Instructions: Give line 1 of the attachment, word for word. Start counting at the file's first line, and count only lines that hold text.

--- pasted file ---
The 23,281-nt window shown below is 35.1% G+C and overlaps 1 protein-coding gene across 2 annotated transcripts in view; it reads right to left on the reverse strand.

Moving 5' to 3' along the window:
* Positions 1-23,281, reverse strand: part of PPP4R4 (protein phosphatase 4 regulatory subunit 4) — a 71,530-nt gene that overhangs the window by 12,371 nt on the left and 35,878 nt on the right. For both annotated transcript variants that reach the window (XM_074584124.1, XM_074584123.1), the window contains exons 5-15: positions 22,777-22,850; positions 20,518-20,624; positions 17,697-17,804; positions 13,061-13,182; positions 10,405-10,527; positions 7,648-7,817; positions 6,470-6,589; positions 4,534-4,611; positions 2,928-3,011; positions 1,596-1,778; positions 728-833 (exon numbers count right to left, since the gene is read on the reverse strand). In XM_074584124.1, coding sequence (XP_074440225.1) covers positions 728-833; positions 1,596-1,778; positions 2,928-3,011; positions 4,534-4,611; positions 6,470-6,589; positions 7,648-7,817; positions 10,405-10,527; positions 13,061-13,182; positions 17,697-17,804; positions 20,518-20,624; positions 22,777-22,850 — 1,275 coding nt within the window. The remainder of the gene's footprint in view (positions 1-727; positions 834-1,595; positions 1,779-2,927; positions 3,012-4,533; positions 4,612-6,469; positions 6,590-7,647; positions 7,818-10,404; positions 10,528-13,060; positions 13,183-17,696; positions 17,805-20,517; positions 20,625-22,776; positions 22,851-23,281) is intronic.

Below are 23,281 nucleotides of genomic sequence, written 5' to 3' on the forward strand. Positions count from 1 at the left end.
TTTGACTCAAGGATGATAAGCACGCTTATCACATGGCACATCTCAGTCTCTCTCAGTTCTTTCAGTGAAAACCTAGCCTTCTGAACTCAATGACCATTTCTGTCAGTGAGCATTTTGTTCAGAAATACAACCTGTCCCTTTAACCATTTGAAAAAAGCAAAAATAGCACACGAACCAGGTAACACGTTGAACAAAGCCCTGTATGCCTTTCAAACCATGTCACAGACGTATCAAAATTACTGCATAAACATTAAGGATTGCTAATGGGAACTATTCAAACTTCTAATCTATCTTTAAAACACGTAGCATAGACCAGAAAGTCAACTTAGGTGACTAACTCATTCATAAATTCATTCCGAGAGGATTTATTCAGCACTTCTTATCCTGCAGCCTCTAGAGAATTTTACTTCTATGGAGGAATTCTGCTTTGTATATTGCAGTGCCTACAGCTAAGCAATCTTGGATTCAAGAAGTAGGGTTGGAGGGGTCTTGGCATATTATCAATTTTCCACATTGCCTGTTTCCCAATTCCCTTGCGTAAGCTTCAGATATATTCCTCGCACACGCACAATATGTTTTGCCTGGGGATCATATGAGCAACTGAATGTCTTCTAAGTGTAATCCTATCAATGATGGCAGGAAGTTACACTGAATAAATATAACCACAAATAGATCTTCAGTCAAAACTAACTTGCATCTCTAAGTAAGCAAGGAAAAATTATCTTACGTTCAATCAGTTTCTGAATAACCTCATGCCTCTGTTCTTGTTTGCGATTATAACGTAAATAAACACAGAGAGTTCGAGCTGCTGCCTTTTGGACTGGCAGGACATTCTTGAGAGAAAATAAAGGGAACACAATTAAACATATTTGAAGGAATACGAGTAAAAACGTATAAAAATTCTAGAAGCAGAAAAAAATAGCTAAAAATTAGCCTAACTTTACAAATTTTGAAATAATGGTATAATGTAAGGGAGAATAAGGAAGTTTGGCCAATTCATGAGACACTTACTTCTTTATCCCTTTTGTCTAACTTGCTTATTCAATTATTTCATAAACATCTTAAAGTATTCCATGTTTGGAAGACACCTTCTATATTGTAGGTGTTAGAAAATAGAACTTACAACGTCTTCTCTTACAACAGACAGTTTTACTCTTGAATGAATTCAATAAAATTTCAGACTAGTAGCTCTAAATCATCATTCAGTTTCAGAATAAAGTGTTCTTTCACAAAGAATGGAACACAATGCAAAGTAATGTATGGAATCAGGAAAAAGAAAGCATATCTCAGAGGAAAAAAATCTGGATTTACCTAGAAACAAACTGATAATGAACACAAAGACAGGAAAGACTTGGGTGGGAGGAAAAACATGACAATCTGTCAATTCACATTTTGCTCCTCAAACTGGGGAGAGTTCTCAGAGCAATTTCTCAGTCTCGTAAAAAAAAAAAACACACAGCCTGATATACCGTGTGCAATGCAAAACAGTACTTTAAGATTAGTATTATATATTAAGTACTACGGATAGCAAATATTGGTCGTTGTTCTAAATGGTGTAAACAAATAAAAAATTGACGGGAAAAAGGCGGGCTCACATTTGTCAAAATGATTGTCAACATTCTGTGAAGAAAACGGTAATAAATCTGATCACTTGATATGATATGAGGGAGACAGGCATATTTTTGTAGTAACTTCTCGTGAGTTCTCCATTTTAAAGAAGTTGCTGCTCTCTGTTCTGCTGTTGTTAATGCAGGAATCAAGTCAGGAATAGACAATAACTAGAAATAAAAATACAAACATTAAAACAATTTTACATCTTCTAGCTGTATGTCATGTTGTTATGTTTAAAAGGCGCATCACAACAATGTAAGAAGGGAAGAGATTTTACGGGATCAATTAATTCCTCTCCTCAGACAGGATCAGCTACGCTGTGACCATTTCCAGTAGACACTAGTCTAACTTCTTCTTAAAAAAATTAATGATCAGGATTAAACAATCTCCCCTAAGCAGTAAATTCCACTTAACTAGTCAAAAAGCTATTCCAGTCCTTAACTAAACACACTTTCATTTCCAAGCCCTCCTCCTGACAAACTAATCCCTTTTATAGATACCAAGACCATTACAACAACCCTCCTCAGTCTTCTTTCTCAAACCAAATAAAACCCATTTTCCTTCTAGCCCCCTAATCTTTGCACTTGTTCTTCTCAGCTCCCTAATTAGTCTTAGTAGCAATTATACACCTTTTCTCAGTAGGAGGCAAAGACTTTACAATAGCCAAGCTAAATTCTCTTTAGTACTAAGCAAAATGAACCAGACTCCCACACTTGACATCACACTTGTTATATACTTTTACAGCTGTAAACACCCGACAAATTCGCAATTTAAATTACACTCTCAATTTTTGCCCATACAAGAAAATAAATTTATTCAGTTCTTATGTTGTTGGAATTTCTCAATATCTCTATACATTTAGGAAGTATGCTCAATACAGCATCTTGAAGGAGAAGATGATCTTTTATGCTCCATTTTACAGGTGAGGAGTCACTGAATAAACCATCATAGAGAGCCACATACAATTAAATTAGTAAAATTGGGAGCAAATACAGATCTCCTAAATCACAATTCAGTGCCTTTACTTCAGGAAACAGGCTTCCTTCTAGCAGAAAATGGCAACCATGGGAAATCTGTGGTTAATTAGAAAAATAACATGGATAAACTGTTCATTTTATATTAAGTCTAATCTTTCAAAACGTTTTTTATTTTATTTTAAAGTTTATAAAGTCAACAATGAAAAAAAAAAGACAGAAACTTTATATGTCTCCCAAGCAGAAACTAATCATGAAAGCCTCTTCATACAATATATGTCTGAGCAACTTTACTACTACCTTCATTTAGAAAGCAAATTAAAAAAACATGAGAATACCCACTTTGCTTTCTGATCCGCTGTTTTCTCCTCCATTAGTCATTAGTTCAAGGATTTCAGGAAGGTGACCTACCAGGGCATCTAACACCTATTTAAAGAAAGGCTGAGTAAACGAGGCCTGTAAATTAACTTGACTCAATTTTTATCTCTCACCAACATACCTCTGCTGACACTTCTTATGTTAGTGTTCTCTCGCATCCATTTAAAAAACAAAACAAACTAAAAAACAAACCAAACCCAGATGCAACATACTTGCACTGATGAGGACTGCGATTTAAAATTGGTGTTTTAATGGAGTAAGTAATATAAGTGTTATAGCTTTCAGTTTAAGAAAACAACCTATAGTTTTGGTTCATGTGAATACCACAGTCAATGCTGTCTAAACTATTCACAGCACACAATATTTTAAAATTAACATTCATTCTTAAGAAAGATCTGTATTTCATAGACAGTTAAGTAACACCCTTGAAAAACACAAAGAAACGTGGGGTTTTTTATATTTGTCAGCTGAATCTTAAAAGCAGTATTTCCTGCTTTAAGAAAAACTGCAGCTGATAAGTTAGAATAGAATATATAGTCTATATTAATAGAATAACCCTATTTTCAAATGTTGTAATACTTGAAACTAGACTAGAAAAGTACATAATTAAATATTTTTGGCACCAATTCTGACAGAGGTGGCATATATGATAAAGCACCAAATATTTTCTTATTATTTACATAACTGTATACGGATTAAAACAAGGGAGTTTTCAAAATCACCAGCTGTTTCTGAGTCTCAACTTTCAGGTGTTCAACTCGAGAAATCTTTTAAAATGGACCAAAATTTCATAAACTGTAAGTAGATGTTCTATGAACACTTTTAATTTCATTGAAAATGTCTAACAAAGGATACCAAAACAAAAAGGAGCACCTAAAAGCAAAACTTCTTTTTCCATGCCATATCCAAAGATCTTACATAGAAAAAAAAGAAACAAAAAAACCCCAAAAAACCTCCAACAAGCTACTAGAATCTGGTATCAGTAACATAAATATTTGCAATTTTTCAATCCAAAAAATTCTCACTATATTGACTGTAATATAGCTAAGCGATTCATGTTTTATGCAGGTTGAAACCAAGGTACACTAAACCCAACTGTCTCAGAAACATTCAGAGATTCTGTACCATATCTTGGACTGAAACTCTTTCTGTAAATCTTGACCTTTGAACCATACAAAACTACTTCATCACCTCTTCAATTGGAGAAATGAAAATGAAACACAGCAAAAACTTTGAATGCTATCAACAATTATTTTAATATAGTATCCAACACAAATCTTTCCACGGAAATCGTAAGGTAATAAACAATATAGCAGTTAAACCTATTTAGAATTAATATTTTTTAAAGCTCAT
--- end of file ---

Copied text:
The 23,281-nt window shown below is 35.1% G+C and overlaps 1 protein-coding gene across 2 annotated transcripts in view; it reads right to left on the reverse strand.